Charles Higham helped her establish herself as an important figure in the industry.
Hedda Hopper’s feud with Louella Parsons
Hedda Hopper and Louella Parsons’ feud is the most famous example of gossip in Hollywood
history. Both women were single mothers who struggled to make a living in Hollywood. Their
respective daily newspaper columns had the highest readership in the country, and both
women were considered rivals. As a result, their feud drew many jealous hit-pieces and
During the early 1940s, Hedda Hopper’s career in the movies was winding down, and she
began to look for other sources of income. She wrote a gossip column for the Los Angeles
Times, and her first piece appeared on February 14, 1938. Hopper was a victim of her own
adversity, and her resentment manifested itself in her name. She christened her Beverly Hills
house the “House That Fear Built” – a nod to her rivalry with Louella Parsons. However, the
feud between these two exes lasted for years.
The feud between Hedda Hopper and Louella Parsons had a long history. The two women were
friends and even collaborated on one project, but the studios decided to pit them against each
other. The studios pitted Louella against Hedda because the former had more influence and
power in the industry. Ingrid Bergman’s clean image suffered as a result of Hedda’s coverage
of Charlie Chaplin’s life. The feud lasted until the 1950s, when both women had ascended to
Louella Parsons’ radio program
Throughout her career, Louella Parsons has perpetuated the gender and sexual stereotypes
that have shaped the entertainment industry. She cut her teeth during the infamous era of
Hollywood’s early days, when it was critical to present a squeaky-clean image for the fledgling
film industry. In her columns, film stars were painted as models of middle-class domesticity.
She was relentless when it came to interviewing stars, and her program torpedoed the career
of starlet Ingrid Bergman.
At the height of her career, Louella was a Hollywood icon and a legendary columnist. At one
time, she had as many as 40 million readers. Her incisive interviews with actors, directors, and
producers made her the most influential figure in Hollywood, and her work became the stuff of
legend. While she was a beloved character among Hollywood stars, Parsons herself became
controversial, and was resented by some.
Although her career coincided with the growth of the film industry, she remained unapologetic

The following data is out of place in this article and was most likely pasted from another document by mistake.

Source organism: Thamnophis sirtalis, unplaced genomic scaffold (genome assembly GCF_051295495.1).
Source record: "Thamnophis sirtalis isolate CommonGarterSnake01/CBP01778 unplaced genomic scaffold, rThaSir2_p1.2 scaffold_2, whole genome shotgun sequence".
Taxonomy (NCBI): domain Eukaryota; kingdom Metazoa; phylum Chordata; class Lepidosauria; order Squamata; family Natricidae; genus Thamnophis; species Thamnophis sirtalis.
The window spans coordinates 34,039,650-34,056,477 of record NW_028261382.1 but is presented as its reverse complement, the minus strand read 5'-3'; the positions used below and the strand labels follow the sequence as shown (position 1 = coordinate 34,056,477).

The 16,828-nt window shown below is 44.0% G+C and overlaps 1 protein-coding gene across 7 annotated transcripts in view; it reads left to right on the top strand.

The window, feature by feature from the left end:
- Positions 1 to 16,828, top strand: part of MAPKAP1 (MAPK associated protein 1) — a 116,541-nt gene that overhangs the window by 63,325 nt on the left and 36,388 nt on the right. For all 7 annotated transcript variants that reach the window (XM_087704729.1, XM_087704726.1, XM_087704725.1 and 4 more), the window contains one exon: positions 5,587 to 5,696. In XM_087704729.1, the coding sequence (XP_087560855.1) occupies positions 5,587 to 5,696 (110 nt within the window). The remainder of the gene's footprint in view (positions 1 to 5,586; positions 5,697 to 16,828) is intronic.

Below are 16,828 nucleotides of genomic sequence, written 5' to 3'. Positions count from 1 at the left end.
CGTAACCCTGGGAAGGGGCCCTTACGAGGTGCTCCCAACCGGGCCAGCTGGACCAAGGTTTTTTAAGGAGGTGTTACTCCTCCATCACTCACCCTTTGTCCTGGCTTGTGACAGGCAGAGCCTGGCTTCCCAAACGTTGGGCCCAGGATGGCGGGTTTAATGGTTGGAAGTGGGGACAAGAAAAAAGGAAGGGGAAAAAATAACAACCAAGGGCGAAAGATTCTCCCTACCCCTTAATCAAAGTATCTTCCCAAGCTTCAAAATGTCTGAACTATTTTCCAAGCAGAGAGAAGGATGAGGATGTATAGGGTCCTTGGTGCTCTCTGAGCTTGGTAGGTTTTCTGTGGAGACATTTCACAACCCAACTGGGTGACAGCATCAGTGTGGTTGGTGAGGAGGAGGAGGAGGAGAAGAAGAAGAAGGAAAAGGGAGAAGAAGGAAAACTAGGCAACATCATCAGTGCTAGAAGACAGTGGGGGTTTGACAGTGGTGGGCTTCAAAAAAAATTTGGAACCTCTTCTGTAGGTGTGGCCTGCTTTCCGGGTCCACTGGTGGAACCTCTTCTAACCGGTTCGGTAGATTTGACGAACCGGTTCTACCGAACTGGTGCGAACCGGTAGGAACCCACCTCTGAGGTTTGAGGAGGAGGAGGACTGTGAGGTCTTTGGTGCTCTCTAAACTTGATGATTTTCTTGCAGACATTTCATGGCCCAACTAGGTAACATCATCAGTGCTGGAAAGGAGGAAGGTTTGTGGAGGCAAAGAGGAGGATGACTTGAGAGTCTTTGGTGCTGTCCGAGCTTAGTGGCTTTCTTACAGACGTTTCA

about her celebrity crushes and was credited with establishing the cult of celebrity. Her
influence continues to be felt today, in the subtext of film star profiles. For her part, Louella
Parsons pursued a writing career while working as a scenarist at the Essay Studio. She later
went on to write daily columns about Hollywood celebrities, gathering interviews on layovers,
and developing new marketing techniques.
Hedda Hopper’s relationship with Hedda Hopper
Hedda Hopper had a relatively unremarkable career in movies before turning to Hollywood
gossip columns. She was known as one of the most feared figures in the entertainment
industry, and was a major proponent of the infamous “Blacklist.” She ruined dozens of careers
and became the object of curiosity for millions of readers. While her career in the movies was
unremarkable, she used her writing skills to snitch on Hollywood celebrities and make a
fortune as a Hollywood gossip columnist.
Hedda Hopper married a Broadway star named DeWolf. He was also known for his recitations
of poetry, and became famous for popularizing the baseball poem, “Casey at the Bat.” DeWolf
Hopper asked Hedda to join his theater troupe as an understudy, and the two married in 1913.
While Hedda Hopper’s romance with Louella Parsons is far from romantic, the two women had
a mutual interest in creating celebrity gossip. They were both ambitious and self-made, and
both possessed the ability to command the attention of 75 million newspaper readers and
listeners. It was a dynamic duo that made Hollywood gossip the most popular form of
entertainment and shaped the lives of numerous celebrities.
Louella and Hedda’s friendship grew deeper over the years. Louella had long been the ‘go-to’
woman in Hollywood. She would call Louella whenever a movie set was causing problems or a
leading man had an affair. This relationship was so powerful that Hedda was guaranteed a few
lines of copy under the gossip parsons’ byline.